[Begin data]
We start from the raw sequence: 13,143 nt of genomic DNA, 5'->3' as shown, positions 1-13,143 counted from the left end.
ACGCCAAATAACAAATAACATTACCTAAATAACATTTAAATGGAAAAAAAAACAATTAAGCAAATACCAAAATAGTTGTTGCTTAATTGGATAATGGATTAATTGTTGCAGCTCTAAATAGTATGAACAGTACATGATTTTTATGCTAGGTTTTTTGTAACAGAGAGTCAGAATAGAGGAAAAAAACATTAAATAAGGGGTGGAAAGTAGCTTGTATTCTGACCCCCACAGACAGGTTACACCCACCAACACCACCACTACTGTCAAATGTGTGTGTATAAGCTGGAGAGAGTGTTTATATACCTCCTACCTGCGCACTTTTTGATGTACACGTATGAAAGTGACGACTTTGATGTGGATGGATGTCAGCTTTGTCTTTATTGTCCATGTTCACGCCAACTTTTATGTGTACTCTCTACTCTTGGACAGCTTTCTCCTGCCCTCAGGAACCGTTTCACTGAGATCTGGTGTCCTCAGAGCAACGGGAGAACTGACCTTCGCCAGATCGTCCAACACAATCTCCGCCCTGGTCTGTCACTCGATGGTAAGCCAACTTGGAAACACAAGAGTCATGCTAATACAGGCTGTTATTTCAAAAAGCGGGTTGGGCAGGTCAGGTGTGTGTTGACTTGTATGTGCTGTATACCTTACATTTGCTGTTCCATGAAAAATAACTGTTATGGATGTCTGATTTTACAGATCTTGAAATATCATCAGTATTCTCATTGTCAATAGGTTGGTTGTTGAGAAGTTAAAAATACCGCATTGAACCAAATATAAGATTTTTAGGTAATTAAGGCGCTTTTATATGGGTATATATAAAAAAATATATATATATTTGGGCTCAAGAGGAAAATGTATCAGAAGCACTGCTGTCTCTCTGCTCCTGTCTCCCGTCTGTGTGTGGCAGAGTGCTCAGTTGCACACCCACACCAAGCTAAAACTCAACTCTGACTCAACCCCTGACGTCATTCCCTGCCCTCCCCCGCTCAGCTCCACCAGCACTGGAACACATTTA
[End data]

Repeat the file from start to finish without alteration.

We start from the raw sequence: 13,143 nt of genomic DNA, 5'->3' as shown, positions 1-13,143 counted from the left end.
ACGCCAAATAACAAATAACATTACCTAAATAACATTTAAATGGAAAAAAAAACAATTAAGCAAATACCAAAATAGTTGTTGCTTAATTGGATAATGGATTAATTGTTGCAGCTCTAAATAGTATGAACAGTACATGATTTTTATGCTAGGTTTTTTGTAACAGAGAGTCAGAATAGAGGAAAAAAACATTAAATAAGGGGTGGAAAGTAGCTTGTATTCTGACCCCCACAGACAGGTTACACCCACCAACACCACCACTACTGTCAAATGTGTGTGTATAAGCTGGAGAGAGTGTTTATATACCTCCTACCTGCGCACTTTTTGATGTACACGTATGAAAGTGACGACTTTGATGTGGATGGATGTCAGCTTTGTCTTTATTGTCCATGTTCACGCCAACTTTTATGTGTACTCTCTACTCTTGGACAGCTTTCTCCTGCCCTCAGGAACCGTTTCACTGAGATCTGGTGTCCTCAGAGCAACGGGAGAACTGACCTTCGCCAGATCGTCCAACACAATCTCCGCCCTGGTCTGTCACTCGATGGTAAGCCAACTTGGAAACACAAGAGTCATGCTAATACAGGCTGTTATTTCAAAAAGCGGGTTGGGCAGGTCAGGTGTGTGTTGACTTGTATGTGCTGTATACCTTACATTTGCTGTTCCATGAAAAATAACTGTTATGGATGTCTGATTTTACAGATCTTGAAATATCATCAGTATTCTCATTGTCAATAGGTTGGTTGTTGAGAAGTTAAAAATACCGCATTGAACCAAATATAAGATTTTTAGGTAATTAAGGCGCTTTTATATGGGTATATATAAAAAAATATATATATATTTGGGCTCAAGAGGAAAATGTATCAGAAGCACTGCTGTCTCTCTGCTCCTGTCTCCCGTCTGTGTGTGGCAGAGTGCTCAGTTGCACACCCACACCAAGCTAAAACTCAACTCTGACTCAACCCCTGACGTCATTCCCTGCCCTCCCCCGCTCAGCTCCACCAGCACTGGAACACATTTA